The bright orange nose of the car just won’t go quite where I want it to, and now the 1,000-or-so horsepower coming from the engine is shoving the back end of the car wide, tipping me into a high speed spin. Revs wailing skyward, and with a thick fog of smoke coming from the now-spinning rear tyres, I’m now bouncing over the sawtooth kerb at the outer edge of Silverstone’s famed and fearsome Copse corner. To my right is the racetrack I’ve just departed. To my left is a rapidly approaching tyre barrier.
Thankfully, at this point, a helpful hand reaches into the cockpit and presses the reset button. The shaking of the cockpit and steering wheel subsides, and I’m back in the room. The room being the ICC conference centre in Belfast, where the Big Data Belfast 2002 tech festival is being held. I scramble out of the tightfitting plastic seat, and back into a world where I’m a sedentary writer, rather than a snake-hipped, gimlet-eyed racing driver. Ah well, we can all dream.
The F1 race car simulator, set up just outside the main conference stage, has been brought along by McLaren. For anyone with even a vague notion of motor racing, McLaren is a storied name, with multiple F1 race wins and world championships behind it, not to mention victories in the Indianapolis 500, Le Mans, and so many others. Its driver roster is a who’s who of racing greats, from James Hunt and Emmerson Fittipalidi, via Niki Lauda, Ayrton Senna, and Alain Prost, to the team’s two current F1 front-runners, Lando Norris and Daniel Ricciardo.
Norris and Ricciardo will, of course, also be spending their days away from the racetrack plugged into a simulator, but it’s a bit more of a sophisticated simulator than the glorified video game I’ve just been playing. “We’ve got this digital twin of our F1 car, which exists in the world of computer fluid dynamics. We analyse every single cubic centimetre of air that passes over the car, virtually, and that’s what feeds into our simulator model,” says Edward Green, McLaren’s head of commercial technology and one of the team’s leading IT lights.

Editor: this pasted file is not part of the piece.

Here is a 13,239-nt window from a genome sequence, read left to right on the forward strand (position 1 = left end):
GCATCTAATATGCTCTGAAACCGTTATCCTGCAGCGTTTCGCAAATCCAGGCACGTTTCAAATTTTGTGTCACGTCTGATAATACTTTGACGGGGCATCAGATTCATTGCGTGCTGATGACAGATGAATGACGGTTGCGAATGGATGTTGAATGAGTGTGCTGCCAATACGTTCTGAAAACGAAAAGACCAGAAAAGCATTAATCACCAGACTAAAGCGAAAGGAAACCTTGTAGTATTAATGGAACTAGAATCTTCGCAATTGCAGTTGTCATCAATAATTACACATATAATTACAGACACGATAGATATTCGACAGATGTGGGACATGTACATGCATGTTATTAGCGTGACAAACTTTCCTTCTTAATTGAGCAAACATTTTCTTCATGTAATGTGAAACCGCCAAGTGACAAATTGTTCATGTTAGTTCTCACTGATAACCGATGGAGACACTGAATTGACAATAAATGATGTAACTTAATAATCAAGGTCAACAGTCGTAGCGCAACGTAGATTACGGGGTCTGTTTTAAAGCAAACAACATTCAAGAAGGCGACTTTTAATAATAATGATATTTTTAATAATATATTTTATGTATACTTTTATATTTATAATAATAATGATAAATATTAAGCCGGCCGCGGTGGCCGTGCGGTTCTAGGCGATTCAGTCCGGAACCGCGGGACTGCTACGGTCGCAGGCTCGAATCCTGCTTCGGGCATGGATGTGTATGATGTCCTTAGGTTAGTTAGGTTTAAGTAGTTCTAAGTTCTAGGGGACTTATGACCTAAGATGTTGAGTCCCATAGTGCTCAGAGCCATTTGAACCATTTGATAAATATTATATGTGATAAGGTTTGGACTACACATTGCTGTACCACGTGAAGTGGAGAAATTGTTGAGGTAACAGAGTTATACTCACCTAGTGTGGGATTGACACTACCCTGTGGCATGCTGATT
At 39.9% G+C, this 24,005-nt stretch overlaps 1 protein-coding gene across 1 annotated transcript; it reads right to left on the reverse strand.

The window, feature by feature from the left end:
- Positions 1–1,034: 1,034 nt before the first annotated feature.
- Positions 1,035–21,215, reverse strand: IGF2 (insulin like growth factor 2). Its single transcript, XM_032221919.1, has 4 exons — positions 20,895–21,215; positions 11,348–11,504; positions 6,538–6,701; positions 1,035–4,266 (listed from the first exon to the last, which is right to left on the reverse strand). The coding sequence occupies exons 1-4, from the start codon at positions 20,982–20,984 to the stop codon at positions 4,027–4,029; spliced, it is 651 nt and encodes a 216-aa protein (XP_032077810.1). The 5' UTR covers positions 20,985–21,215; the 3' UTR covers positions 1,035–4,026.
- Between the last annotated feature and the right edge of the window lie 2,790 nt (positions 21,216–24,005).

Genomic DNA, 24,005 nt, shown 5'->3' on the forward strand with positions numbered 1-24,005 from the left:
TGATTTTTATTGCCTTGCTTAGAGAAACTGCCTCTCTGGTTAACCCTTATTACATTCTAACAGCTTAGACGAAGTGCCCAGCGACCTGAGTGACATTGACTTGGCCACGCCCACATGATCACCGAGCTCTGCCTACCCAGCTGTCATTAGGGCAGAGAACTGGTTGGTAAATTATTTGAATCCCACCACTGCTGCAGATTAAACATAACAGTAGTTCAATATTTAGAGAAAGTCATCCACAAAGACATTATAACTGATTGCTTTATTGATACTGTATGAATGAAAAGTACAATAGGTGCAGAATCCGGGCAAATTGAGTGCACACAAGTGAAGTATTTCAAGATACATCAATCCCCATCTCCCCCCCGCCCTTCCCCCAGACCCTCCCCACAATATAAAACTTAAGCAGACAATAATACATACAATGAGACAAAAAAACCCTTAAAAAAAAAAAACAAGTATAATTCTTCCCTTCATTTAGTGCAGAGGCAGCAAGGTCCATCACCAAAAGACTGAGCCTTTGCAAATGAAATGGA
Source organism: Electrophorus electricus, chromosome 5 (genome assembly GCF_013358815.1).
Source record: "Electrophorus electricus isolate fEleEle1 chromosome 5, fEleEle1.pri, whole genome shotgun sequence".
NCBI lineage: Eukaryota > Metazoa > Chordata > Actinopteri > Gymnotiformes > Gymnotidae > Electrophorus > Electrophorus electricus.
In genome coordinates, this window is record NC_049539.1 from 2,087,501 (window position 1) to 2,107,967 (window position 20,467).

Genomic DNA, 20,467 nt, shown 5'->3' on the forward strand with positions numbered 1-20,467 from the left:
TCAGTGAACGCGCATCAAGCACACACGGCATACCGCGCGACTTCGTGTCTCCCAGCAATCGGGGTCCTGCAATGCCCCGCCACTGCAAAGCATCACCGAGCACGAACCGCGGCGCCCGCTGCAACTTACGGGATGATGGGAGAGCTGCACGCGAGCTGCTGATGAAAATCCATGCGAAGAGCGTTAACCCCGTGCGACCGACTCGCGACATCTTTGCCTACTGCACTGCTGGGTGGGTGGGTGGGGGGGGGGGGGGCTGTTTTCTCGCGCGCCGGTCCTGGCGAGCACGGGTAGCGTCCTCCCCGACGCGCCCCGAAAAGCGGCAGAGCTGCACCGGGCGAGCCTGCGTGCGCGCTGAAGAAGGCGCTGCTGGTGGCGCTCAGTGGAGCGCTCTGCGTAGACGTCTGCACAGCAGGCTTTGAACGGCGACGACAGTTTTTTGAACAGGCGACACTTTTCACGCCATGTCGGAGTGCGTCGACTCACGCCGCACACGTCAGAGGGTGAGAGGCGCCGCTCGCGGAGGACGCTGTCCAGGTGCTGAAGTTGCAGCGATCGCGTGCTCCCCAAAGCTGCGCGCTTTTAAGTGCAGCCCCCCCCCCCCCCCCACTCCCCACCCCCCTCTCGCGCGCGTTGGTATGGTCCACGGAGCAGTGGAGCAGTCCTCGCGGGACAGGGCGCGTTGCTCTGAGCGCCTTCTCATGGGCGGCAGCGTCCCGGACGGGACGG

He’s in town to help promote McLaren’s partnership with Dell Technologies, but I’m of course keen to press him for more details on the actual racing. And the virtual racing, such as how the team’s full-on, immersive simulator manages to copy the sorts of g-forces that the drivers experience on track. At which point, Green goes atypically quiet. “I can’t talk about that …” he says, smiling slightly at the inferred secret.
Thankfully, Green can talk about other things, such as how F1 is increasingly a war of software. Back in the 1990s and early 2000s, most F1 experimentation was empirical — the teams had whole separate organisations that filled the weekends between races with endless testing, shipping spare cars and spare drivers to racetracks around the world. New parts would be designed and manufactured, bolted on to the test car, and if it went faster with them, then copies of that part would be dispatched to the race team, helping to find those finely-sliced fractions of seconds of laptime.
These days, that’s not allowed. In an effort to reign-in spiralling costs, Formula One has introduced a cost cap, limiting teams to a $145-million (€135m) operating budget for each season (not counting engine costs and driver salaries). Testing has been reduced from every other day, to just three or four days a year. So software has stepped forward to help fill that gap.
“I think as an IT person, I’d love to say that Formula One is now a software formula,” says Green. “What it really is, is multidisciplinary, which is exciting to see. So if you look at the strategy of each race, we run 300-million simulations of each race, so that the guys on the pitwall have — from second to second — the best possible advice on what to do in a given situation. You know, you might get three seconds to decide, as the safety car is coming out, whether or not to bring your car into the pits for a tyre change. So in three seconds you’ve got to decide, communicate with the driver, get the pit crew out and ready — it’s really hard to do that, so we use AI and neural networks from Dell to give the team the best possible set of options.”